Angelica sinensis (Oliv.) Diels root part is an integral component of traditional Chinese medicine, widely prescribed to improve blood circulation and blood stasis. However, early bolting of A. sinensiscompromises the quality of the roots and hence is a major limitation for yield of medicinal materials. To date, little information about the molecular mechanisms underlying bolting is available for this important medicinal plant. To identify genes putatively involved in early bolting, we have conducted the transcriptome analysis of the shoot tips of the early-bolting plants and non-bolting (normal) plants of A. sinensis, respectively, using a combination of third-generation sequencing and next-generation sequencing. A total of 43,438 non-redundant transcripts were collected and 475 unique differentially expressed genes (DEGs) were identified.
Fig: A. sinensis cultivated in Min County, Gansu Province, China. (a) Bolting plants (BP) and normal plants (NP) in the same growth period; The whole growth period of A. sinensis typically consists of 3 years, including of 2 years vegetative growth, followed by flowering and seed set from the third year onwards. In early bolting ecotypes, flowering occurs prematurely in the second year. (b) Sampling position. Shoot tips of A. sinensis under the same growth conditions were collected before bolting.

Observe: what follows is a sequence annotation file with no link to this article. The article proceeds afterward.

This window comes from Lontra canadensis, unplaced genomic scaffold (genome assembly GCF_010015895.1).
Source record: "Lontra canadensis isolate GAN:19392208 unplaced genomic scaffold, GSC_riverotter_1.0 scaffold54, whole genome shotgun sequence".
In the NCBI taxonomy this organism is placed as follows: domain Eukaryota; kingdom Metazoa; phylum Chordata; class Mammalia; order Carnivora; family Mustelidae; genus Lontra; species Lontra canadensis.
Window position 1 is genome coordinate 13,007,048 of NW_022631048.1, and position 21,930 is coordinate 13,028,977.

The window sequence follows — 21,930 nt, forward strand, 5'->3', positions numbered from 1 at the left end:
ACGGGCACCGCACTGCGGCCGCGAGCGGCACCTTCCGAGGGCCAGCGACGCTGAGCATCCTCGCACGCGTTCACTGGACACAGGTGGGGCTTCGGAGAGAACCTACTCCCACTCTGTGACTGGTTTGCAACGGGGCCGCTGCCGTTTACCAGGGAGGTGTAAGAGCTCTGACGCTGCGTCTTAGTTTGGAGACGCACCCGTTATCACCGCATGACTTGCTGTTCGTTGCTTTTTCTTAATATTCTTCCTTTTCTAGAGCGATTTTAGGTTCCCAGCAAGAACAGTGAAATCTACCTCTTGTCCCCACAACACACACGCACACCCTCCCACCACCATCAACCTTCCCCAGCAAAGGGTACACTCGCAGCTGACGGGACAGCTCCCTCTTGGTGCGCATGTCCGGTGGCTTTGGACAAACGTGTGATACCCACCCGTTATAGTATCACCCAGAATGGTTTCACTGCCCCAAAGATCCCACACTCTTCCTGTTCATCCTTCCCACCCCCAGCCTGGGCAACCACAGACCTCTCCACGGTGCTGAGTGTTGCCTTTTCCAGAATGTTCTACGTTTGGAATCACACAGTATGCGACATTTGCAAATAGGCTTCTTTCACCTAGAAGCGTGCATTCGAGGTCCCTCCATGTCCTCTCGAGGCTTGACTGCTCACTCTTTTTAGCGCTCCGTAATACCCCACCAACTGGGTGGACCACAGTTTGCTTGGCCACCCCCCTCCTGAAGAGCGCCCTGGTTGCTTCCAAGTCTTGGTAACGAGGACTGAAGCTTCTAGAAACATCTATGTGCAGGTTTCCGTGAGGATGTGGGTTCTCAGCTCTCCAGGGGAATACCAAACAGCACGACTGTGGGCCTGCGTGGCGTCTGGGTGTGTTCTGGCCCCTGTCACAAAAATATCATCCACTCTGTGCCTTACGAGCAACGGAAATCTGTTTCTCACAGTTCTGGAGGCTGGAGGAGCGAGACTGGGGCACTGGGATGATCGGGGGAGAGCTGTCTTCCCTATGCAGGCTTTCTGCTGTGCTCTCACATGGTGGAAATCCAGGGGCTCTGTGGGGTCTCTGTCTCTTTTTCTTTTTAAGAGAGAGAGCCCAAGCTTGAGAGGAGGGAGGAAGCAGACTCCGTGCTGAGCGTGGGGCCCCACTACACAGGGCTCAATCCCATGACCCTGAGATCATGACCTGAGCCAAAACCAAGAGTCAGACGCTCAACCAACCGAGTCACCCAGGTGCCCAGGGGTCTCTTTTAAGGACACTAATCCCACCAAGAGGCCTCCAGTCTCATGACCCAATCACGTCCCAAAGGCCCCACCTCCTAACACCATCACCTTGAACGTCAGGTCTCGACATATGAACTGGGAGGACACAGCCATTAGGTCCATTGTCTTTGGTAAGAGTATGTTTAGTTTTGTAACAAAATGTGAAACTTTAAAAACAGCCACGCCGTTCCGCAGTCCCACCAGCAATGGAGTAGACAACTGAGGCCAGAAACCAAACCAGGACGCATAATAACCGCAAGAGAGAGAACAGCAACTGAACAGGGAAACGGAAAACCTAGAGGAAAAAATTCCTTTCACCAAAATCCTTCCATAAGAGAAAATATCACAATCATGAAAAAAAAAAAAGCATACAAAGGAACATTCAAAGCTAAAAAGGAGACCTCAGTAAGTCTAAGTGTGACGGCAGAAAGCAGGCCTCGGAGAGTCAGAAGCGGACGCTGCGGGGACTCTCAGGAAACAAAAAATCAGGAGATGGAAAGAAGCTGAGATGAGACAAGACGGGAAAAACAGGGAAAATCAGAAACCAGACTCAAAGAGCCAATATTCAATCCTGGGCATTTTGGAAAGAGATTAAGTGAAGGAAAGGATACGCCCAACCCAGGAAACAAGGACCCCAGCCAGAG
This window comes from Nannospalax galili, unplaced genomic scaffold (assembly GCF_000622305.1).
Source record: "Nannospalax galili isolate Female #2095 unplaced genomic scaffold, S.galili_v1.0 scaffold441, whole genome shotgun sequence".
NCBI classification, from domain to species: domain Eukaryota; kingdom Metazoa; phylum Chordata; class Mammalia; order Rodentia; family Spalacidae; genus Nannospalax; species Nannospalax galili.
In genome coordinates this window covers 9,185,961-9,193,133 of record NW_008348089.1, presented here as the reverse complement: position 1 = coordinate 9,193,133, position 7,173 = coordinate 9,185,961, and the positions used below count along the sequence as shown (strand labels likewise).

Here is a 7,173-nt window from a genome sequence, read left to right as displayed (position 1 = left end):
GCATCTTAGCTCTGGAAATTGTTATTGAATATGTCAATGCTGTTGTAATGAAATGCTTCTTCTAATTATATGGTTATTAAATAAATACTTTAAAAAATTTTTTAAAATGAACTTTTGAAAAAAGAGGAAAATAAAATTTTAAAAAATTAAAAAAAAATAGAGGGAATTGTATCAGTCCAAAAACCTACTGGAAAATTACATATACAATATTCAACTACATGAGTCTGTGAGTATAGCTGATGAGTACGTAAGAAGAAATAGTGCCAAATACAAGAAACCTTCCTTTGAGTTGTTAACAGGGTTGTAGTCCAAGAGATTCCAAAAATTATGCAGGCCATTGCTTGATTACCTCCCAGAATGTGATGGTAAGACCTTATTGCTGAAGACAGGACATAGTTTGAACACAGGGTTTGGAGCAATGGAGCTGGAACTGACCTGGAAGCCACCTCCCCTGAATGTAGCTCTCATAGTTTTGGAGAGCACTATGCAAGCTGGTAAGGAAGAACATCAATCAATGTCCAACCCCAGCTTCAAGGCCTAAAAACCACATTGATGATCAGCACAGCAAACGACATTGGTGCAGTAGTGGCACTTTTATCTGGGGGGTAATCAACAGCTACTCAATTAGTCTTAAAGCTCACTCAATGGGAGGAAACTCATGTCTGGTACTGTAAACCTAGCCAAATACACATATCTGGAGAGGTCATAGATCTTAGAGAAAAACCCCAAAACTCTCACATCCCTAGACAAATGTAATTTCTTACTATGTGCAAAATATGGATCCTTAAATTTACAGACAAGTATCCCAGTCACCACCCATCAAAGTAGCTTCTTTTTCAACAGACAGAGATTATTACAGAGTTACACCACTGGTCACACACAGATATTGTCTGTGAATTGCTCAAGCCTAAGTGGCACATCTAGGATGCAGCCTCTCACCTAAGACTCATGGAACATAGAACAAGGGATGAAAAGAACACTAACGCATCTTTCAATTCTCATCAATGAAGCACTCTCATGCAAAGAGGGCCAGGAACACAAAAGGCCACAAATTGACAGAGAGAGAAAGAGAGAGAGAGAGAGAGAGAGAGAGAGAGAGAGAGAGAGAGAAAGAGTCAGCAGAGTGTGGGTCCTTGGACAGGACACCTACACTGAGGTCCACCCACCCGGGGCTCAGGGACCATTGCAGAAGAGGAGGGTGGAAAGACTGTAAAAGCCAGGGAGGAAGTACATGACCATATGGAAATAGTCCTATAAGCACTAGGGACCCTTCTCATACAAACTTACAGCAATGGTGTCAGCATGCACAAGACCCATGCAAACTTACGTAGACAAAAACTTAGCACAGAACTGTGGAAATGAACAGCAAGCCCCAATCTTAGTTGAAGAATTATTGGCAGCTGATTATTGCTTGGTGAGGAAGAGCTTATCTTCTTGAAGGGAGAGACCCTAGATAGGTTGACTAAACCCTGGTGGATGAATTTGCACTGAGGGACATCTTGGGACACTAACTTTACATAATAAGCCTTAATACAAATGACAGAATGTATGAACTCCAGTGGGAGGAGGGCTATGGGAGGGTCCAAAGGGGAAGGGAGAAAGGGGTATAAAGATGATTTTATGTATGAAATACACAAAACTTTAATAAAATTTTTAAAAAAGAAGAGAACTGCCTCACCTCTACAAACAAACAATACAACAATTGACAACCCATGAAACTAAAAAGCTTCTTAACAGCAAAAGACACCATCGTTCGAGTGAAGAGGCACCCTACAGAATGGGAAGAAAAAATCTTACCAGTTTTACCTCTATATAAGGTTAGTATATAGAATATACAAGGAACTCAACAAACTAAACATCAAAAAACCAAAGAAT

Gene annotation and functional analyses revealed that DEGs were highly involved in plant hormone signaling and biosynthesis pathways, three main flowering pathways, pollen formation, and very-long-chain fatty acids biosynthesis pathways. The levels of endogenous hormones were also changed significantly in the early bolting stage of A. sinensis. This study provided new insights into the transcriptomic control of early bolting in A. sinensis, which could be further applied to enhance the yield of medicinally important raw materials.
Gao, X., Guo, F., Chen, Y. et al. Full-length transcriptome analysis provides new insights into the early bolting occurrence in medicinalAngelica sinensis. Sci Rep 11, 13000 (2021). https://doi.org/10.1038/s41598-021-92494-4